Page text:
[FoRK] Appeals Court OKs Warrantless Wiretapping

Eugen Leitl eugen at leitl.org
Wed Aug 8 03:28:47 PDT 2012


Appeals Court OKs Warrantless Wiretapping

    By David Kravets 08.07.12 3:16 PM

Judge M. Margaret McKeown

The federal government may spy on Americans’ communications without warrants
and without fear of being sued, a federal appeals court ruled Tuesday in a
decision reversing the first and only case that successfully challenged
President George W. Bush’s once-secret Terrorist Surveillance Program.

“This case effectively brings to an end the plaintiffs’ ongoing attempts to
hold the executive branch responsible for intercepting telephone
conversations without judicial authorization,” a three-judge panel of the 9th
U.S. Circuit Court of Appeals wrote. (.pdf)

The case concerned a lower court decision in which two American attorneys —
who were working with the now-defunct al-Haramain Islamic Foundation — were
awarded more than $20,000 each in damages and their lawyers $2.5 million in
legal fees after a tortured legal battle where they proved they were spied on
without warrants.

They sued under domestic spying laws Congress adopted in the wake of
President Richard M. Nixon’s Watergate scandal. The government appealed their
victory, and the appeals court Tuesday dismissed the suit and the damages.

Jon Eisenberg, the lawyer for the two attorneys, said he may request the
court to reconsider its decision with a larger panel of judges, or petition
the Supreme Court.

“This case was the only chance to litigate and hold anybody accountable for
the warrantless wiretapping program,” he said in a telephone interview. “As
illegal as it was, it evaded accountability.”

Jon Eisenberg. Photo: Ryan Singel/Wired

The San Francisco-based appeals court ruled that when Congress wrote the law
regulating eavesdropping on Americans and spies, it never waived sovereign
immunity in the section prohibiting targeting Americans without warrants.
That means Congress did not allow for aggrieved Americans to sue the
government, even if their constitutional rights were violated by the United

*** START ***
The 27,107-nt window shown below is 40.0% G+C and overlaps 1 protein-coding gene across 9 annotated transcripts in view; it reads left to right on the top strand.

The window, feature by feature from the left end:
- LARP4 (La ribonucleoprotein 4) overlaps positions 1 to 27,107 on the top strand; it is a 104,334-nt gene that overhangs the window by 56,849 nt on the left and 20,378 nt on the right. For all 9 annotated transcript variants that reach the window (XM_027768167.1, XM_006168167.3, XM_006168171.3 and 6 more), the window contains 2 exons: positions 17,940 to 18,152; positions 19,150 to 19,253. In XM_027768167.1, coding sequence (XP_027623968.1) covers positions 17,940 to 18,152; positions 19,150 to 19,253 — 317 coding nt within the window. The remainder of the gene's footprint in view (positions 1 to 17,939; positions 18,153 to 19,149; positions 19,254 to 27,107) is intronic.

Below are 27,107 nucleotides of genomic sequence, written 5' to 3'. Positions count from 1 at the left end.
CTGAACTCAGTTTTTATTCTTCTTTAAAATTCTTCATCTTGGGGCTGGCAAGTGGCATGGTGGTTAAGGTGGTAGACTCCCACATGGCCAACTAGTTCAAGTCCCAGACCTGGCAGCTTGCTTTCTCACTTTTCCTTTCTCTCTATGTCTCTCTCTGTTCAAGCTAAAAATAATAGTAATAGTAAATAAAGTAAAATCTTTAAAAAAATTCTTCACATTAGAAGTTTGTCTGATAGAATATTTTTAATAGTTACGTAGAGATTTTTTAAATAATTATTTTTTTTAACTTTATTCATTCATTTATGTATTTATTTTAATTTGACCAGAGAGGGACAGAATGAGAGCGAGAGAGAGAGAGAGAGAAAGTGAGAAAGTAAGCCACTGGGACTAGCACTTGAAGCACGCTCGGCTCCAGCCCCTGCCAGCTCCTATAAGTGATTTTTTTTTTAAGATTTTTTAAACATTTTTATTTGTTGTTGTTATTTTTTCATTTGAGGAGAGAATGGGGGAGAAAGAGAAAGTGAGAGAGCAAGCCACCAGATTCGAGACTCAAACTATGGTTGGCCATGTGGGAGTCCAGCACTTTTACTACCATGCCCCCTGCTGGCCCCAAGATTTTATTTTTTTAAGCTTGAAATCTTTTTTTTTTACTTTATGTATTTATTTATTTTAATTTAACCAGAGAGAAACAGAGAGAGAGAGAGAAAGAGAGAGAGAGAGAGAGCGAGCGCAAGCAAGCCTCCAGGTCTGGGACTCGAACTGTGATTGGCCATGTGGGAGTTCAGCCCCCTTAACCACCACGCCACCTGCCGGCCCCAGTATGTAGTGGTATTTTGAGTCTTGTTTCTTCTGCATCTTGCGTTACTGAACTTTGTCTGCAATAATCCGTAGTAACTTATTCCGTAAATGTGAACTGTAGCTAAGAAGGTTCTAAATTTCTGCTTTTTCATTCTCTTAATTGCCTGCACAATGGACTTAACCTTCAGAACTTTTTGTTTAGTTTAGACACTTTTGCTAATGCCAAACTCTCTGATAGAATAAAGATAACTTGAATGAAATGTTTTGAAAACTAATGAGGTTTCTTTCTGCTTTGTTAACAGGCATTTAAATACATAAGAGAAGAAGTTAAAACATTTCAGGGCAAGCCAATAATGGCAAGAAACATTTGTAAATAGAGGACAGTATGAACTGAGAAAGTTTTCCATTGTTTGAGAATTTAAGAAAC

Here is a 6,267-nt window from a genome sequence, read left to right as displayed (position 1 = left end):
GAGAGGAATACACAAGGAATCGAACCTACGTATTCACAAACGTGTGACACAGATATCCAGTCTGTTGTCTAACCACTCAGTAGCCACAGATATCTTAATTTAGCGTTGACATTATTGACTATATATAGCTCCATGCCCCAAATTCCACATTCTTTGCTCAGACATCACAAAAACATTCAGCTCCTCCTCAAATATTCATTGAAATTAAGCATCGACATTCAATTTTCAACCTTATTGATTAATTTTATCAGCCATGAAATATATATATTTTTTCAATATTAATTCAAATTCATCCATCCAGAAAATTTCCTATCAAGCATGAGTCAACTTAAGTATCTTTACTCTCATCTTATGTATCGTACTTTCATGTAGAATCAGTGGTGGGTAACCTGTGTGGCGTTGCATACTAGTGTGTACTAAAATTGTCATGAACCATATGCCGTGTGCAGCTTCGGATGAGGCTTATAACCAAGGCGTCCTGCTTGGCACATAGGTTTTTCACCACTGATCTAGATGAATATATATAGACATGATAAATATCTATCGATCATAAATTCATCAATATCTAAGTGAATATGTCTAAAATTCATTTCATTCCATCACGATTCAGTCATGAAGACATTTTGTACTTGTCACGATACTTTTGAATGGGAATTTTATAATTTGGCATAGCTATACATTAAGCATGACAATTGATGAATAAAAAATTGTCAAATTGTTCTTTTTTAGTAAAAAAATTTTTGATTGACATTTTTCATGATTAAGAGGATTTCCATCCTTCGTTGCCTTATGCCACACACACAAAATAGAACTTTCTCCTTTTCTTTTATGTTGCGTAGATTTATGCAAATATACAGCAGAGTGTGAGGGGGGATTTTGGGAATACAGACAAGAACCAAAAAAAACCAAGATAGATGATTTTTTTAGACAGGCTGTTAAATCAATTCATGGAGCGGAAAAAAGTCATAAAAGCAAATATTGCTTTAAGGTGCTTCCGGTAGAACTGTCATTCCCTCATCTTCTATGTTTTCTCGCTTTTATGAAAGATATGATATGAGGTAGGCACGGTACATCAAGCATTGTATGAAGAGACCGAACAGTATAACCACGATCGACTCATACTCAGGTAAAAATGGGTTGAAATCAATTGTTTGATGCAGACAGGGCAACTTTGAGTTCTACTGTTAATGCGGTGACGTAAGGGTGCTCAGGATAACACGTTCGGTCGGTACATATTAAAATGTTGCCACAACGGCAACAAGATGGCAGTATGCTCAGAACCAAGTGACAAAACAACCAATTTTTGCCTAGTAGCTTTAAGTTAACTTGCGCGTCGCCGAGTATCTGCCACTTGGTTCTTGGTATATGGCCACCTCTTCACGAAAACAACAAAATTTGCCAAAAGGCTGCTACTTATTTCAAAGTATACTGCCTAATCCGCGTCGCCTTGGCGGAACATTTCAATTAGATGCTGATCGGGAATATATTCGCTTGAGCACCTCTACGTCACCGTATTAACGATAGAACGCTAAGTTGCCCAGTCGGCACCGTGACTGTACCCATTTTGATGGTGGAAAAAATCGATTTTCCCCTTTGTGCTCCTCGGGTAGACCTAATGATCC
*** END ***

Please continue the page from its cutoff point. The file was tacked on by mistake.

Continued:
States breaching its own wiretapping laws.

“Under this scheme, Al-Haramain can bring a suit for damages against the
United States for use of the collected information, but cannot bring suit
against the government for collection of the information itself,” Judge M.
Margaret McKeown wrote for the majority. She was joined by Judge Michael Daly
Hawkins and Judge Harry Pregerson. ”Although such a structure may seem
anomalous and even unfair, the policy judgment is one for Congress, not the

The court, during oral arguments in June, expressed concern that it may reach
this result.

Judge Hawkins, during those arguments, noted that the law spells out that
those who were illegally spied upon may seek monetary damages. But if
Congress did not intend for the government to be sued, “it would make the
remedy illusory,” Hawkins said.

The court did not comment on the spying allegations of those involved in the
case. It also dismissed claims against FBI Director Robert Mueller, saying
there was not enough evidence linking him to the spy program the Bush
administration adopted in the wake of the 2001 terror attacks.

Subsequently, Congress authorized Bush’s spy program in 2008, five years
after the illegal wiretapping involved in this case.

The Bush spy program was first disclosed by The New York Times in December
2005, and the government subsequently admitted that the National Security
Agency was eavesdropping on Americans’ telephone calls without warrants if
the government believed the person on the other end was overseas and
associated with terrorism. The government also secretly enlisted the help of
major U.S. telecoms, including AT&T, to spy on Americans’ phone and internet
communications without getting warrants as required by the 1978 Foreign
Intelligence Surveillance Act, the law at the center of the al-Haramain

A lower court judge found in 2010 that two American lawyers’ telephone
conversations with their clients in Saudi Arabia were siphoned to the
National Security Agency without warrants. The allegations were initially
based on a classified document the government accidentally mailed to the
former al-Haramain Islamic Foundation lawyers Wendell Belew and Asim Ghafoor.

The document was later declared a state secret, removed from the long-running
lawsuit and has never been made public. With that document ruled out as
evidence, the lawyers instead cited a bevy of circumstantial evidence that a
trial judge concluded showed the government illegally wiretapped the lawyers
as they spoke on U.S. soil to Saudi Arabia.

The other major case challenging the wiretapping program, the Electronic
Frontier Foundation’s case against the government, alleges a wholesale
vacuuming of Americans’ communications. That case was sent back to a district
court after it survived an appeals court ruling in December.  David Kravets

David Kravets is a senior staff writer for Wired.com and founder of the fake
news site TheYellowDailyNews.com. He's a dad of two boys and has been a
reporter since the manual typewriter days.

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